In The South

India repeals Colonial ban on same-sex relations

Besi Besemar September 8, 2018

Historic judgement as one fifth of the world’s LGBT+ people set free from criminalisation.

New Delhi, India - Delhi Queer Pride: November 29, 2015
New Delhi, India – Delhi Queer Pride: November 29, 2015

THE Supreme Court of India made the historic decision to repeal the ban on same-sex relations on September 6.

The colonial-era Section 377 of the Indian Penal Code made sexual behaviour “against the order of nature” illegal and punishable by imprisonment and served as a model for similar laws across the British Colonial Empire.

India decriminalised same-sex relations in July 2009 by the High Court of Delhi after a movement to repeal the article began in the early 1990s. The ruling was overturned by a 2-judge bench of the Supreme Court of India in December 2013, ruling that Section 377 was not unconstitutional.

The new ruling comes after a five judge bench reviewed the case, after a petition was filed by a group of LGBT+ citizens with the claim that the earlier ruling needed to be reconsidered by a larger panel of judges. The petitioners also argued that the article violates one’s right to privacy, a fundamental right that was recognised in a landmark 2017 Supreme Court judgement.

Peter Tatchell
Peter Tatchell

Peter Tatchell, Director of the Peter Tatchell Foundation, said: “This historic legal ruling sets free from criminalisation almost one fifth of the world’s LGBT+ people. It is the biggest, most impactful gay law reform in human history. I hope it will inspire and empower similar legal challenges in many of the 70 countries that still outlaw same-sex relations, 35 of which are member states of the Commonwealth.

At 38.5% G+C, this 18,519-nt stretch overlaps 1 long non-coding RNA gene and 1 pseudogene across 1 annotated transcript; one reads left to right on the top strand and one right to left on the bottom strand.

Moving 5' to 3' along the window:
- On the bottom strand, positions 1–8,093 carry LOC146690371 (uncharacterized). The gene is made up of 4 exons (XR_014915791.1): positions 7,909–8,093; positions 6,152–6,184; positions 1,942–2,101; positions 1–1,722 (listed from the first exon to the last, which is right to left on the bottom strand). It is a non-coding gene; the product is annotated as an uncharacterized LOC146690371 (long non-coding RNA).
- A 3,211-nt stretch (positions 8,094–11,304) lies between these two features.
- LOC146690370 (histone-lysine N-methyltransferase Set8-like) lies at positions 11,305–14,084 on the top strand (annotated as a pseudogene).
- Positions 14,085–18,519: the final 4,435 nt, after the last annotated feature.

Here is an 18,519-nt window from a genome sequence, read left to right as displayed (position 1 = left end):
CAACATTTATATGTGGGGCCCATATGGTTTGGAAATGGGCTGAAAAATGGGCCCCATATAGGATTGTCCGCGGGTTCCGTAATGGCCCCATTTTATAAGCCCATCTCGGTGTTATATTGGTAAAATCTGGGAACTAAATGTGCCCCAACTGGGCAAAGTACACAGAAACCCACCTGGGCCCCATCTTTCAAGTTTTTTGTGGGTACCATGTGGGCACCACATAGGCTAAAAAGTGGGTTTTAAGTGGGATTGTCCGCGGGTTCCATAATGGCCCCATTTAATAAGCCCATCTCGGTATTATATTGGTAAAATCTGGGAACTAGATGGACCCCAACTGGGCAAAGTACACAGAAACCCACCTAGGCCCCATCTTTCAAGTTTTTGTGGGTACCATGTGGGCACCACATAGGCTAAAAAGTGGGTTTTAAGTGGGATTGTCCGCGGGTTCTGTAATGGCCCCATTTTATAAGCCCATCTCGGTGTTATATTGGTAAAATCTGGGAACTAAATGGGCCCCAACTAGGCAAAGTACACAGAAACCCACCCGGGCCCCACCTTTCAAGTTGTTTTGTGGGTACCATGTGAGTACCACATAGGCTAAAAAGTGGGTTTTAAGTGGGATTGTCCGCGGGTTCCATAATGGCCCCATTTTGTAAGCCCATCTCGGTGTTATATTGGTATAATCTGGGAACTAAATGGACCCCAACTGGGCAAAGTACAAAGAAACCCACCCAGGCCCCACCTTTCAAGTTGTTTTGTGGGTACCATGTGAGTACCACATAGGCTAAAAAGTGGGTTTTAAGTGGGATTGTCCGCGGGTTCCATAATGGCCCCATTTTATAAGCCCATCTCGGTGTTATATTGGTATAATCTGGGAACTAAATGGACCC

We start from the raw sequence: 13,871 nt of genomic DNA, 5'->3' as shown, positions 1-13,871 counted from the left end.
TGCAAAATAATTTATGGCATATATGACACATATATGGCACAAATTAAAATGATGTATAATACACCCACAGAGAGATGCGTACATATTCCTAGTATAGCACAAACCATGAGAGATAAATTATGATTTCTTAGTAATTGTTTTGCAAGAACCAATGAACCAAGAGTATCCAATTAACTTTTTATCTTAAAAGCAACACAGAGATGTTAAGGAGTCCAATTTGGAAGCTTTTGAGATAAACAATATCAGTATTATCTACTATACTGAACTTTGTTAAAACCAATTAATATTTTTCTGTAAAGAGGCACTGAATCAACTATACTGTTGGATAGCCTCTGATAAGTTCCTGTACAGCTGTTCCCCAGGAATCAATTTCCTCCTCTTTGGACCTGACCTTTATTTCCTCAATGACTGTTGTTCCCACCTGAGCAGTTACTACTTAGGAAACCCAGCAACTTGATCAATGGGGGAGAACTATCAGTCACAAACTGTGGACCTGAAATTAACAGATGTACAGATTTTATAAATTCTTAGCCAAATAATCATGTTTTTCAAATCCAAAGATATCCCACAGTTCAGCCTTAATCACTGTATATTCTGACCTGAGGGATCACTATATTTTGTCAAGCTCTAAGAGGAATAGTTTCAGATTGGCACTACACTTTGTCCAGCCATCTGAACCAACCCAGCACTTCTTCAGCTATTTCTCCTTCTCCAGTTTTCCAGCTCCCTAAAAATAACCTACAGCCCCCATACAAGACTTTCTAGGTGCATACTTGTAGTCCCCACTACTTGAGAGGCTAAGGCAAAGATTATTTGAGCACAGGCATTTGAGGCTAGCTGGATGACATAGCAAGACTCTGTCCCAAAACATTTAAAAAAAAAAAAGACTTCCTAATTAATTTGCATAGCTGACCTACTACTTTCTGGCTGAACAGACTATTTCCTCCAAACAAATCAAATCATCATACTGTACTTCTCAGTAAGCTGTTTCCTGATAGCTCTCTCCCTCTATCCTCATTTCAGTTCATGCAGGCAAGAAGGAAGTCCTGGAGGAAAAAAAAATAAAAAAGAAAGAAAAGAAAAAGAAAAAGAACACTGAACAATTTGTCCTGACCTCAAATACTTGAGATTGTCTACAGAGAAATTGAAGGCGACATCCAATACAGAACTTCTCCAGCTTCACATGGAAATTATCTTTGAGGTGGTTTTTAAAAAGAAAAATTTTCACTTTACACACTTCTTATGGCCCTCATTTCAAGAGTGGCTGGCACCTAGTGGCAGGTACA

“Ending the ban on homosexuality is just a start. There are still huge challenges to end the stigma, discrimination and hate crime that LGBTs suffer in India.

“Indian LGBTs now revert to the legal status of non-criminalisation that existed prior to the British colonisers imposing the homophobic section 377 of the criminal code in the nineteenth century.”  

Jessica Stern
Jessica Stern

Jessica Stern, Executive Director, OutRight Action International, the global campaign organisation, added: “When you work on LGBT+ rights at an international level, your work constantly leads you back to colonialism and the penal codes that were imposed globally as instruments of control and domination.

“The sodomy law that became the model everywhere from Uganda to Singapore to the UK itself premiered in India, becoming the confusing and dehumanising standard replicated around the world.

Today’s decision to strike down the 377 law once and for all is a triumph. It is the culmination of years of community organising, changing social attitudes, strategic use of the courts, and an LGBT+ movement in India that refused to give up.

“The decision decriminalises homosexuality in India and also affirms the rights to privacy and non-discrimination. Today’s historic outcome will reverberate across India and the world.”

The case was presented by Arundhati Katju and Menaka Guruswamy and the India Institute of Technology who filed a 716-page petition arguing that LGBT+ Indians have a right to determine their sexuality as a component of their privacy, dignity, and equality.

Menaka Guruswamy, said: “This is a wide-ranging win for LGBT Indians across constitutional rights of equality, dignity, expression and freedom. It is a win for India as a constitutional democracy, and the court with this judgment had told young LGBT Indians that they are not alone. Their court, constitution and country stands with them.”

Arundhati Katju, added: “This is a historic win. The Supreme Court has affirmed that the Indian Constitution applies with full force to LGBT+ Indians. As a unanimous decision passed by all five judges, this will have wide-ranging repercussions in the years to come.”